When gay refugees seek asylum based on fear their lives are at danger due to antigay violence or persecution, they’re interviewed to assess the validity of their claim.
Until now, it hasn’t been unheard of for asylum seekers to be subjected to highly invasive, archaic tests, and more often than not, they’re asked inappropriate questions of a sexual nature.
But the EU’s top court has ruled that these refugees should not have to submit to undignified tests and questions.
The news comes after three men, including a Ugandan and one from a Muslim country, were denied asylum by a Dutch court after not sufficiently convincing officials they were actually gay.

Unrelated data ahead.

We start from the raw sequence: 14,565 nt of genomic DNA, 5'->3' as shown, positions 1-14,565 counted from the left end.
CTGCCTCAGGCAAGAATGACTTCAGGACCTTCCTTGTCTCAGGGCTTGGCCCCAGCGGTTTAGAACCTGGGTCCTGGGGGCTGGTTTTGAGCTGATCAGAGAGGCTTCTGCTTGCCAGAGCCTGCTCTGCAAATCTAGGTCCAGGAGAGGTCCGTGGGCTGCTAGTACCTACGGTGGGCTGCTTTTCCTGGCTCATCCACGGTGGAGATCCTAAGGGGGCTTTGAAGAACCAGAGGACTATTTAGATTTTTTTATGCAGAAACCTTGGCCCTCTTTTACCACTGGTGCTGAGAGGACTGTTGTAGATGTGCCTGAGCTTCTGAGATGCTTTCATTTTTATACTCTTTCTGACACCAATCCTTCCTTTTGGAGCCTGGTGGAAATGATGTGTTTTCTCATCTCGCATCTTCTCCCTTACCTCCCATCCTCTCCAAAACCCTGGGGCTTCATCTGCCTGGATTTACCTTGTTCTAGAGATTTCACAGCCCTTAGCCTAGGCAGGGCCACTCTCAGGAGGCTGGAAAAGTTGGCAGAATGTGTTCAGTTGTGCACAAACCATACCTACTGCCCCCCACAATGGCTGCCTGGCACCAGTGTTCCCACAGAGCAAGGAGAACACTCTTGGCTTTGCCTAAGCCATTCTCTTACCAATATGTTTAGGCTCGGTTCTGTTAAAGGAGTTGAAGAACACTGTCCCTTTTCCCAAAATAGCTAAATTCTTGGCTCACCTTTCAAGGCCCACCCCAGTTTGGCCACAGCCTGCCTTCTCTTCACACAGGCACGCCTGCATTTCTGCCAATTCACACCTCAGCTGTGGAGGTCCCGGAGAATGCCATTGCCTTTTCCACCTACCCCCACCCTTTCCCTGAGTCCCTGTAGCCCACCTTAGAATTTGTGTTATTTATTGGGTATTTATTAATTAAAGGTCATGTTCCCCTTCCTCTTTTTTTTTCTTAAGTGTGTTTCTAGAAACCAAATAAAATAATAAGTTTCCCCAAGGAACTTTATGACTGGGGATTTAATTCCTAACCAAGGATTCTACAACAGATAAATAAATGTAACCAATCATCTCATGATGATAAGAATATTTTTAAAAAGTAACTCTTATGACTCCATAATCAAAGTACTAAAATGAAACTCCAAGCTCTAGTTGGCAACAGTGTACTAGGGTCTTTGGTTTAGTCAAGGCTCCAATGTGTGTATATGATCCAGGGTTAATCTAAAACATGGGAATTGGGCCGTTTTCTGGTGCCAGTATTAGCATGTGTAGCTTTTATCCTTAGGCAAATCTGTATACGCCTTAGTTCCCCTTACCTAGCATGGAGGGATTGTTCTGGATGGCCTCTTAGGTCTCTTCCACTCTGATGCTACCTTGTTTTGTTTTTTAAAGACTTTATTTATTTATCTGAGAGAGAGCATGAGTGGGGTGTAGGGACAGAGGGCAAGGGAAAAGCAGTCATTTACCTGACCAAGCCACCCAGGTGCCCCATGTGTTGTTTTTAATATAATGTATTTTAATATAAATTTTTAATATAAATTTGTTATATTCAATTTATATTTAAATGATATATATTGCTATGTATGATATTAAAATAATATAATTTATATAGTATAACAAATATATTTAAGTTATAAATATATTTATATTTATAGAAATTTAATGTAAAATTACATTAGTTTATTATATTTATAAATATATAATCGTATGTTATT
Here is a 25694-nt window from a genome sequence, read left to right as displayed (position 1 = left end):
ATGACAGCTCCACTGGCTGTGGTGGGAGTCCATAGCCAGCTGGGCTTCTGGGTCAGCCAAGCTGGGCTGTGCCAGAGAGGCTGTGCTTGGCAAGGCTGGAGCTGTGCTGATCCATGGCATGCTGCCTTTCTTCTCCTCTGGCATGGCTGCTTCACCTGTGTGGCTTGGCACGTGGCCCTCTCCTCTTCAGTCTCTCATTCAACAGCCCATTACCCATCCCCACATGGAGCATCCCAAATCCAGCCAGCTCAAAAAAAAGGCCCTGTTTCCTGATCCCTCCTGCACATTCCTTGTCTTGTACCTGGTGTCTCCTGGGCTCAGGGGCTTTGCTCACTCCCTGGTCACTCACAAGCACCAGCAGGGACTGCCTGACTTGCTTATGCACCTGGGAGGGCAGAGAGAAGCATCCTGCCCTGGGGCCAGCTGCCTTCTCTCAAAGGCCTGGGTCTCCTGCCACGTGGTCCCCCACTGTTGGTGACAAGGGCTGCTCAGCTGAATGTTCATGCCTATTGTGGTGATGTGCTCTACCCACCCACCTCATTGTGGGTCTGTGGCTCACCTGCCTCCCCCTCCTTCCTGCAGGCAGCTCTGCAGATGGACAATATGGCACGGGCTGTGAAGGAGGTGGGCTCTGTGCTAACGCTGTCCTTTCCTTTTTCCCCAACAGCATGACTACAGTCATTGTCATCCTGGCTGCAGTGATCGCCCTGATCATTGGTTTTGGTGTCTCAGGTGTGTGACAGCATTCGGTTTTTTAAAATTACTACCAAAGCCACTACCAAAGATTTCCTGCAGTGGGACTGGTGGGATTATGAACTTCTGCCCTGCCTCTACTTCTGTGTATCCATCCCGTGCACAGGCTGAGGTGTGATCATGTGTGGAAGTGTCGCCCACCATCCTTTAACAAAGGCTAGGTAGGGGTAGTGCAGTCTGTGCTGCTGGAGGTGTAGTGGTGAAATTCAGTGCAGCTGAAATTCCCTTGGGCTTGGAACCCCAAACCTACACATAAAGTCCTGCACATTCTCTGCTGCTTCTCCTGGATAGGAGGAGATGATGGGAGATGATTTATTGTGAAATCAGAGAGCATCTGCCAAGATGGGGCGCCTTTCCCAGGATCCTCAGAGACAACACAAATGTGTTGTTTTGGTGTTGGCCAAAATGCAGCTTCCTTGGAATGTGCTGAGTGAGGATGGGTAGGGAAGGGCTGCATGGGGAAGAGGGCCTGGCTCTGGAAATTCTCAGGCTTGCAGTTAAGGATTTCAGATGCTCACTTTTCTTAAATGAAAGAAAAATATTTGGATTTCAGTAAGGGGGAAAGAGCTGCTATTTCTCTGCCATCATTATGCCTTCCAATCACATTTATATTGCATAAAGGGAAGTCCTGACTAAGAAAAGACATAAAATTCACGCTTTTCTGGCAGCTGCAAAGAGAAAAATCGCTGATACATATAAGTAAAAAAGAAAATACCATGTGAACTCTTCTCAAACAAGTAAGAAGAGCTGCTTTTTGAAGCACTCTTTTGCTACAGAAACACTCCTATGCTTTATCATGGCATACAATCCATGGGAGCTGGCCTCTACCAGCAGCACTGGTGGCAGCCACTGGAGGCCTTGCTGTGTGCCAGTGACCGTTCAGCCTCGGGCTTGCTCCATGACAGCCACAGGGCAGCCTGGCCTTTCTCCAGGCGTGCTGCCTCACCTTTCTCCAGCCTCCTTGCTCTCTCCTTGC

The European Court of Justice (ECJ) ruled that asylum seekers must be treated with respect to human dignity.
Czech authorities were harshly criticized in 2011 for using a “phallometric test” to evaluate legitimacy. The test measures blood flow to the penis when a subject is shown sexually charged stimuli. The practice dates back to communist times, and some argue against its validity.
Additionally, asylum seekers can no longer be asked probing questions about their sex lives. Authorities are allowed to ask questions about sexual orientation, but not sex acts themselves.
via BBC News